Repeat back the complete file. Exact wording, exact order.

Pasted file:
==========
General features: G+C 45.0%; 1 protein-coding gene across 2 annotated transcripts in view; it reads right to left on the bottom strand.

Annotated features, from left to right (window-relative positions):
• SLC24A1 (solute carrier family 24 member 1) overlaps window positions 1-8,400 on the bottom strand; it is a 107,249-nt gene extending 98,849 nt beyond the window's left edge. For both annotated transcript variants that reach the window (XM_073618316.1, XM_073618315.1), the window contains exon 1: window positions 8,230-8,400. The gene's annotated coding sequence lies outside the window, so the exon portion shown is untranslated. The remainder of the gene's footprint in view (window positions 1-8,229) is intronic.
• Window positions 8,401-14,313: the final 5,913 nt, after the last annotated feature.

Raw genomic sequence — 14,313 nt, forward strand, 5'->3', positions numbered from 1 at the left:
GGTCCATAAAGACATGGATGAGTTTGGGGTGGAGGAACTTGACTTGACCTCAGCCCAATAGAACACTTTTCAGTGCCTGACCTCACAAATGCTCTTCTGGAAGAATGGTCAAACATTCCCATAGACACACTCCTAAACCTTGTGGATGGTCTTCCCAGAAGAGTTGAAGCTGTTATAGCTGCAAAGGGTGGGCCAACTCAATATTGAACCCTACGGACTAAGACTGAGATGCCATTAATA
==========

General features: G+C 45.0%; 1 protein-coding gene across 2 annotated transcripts in view; it reads right to left on the bottom strand.

Annotated features, from left to right (window-relative positions):
• SLC24A1 (solute carrier family 24 member 1) overlaps window positions 1-8,400 on the bottom strand; it is a 107,249-nt gene extending 98,849 nt beyond the window's left edge. For both annotated transcript variants that reach the window (XM_073618316.1, XM_073618315.1), the window contains exon 1: window positions 8,230-8,400. The gene's annotated coding sequence lies outside the window, so the exon portion shown is untranslated. The remainder of the gene's footprint in view (window positions 1-8,229) is intronic.
• Window positions 8,401-14,313: the final 5,913 nt, after the last annotated feature.

Raw genomic sequence — 14,313 nt, forward strand, 5'->3', positions numbered from 1 at the left:
GGTCCATAAAGACATGGATGAGTTTGGGGTGGAGGAACTTGACTTGACCTCAGCCCAATAGAACACTTTTCAGTGCCTGACCTCACAAATGCTCTTCTGGAAGAATGGTCAAACATTCCCATAGACACACTCCTAAACCTTGTGGATGGTCTTCCCAGAAGAGTTGAAGCTGTTATAGCTGCAAAGGGTGGGCCAACTCAATATTGAACCCTACGGACTAAGACTGAGATGCCATTAATA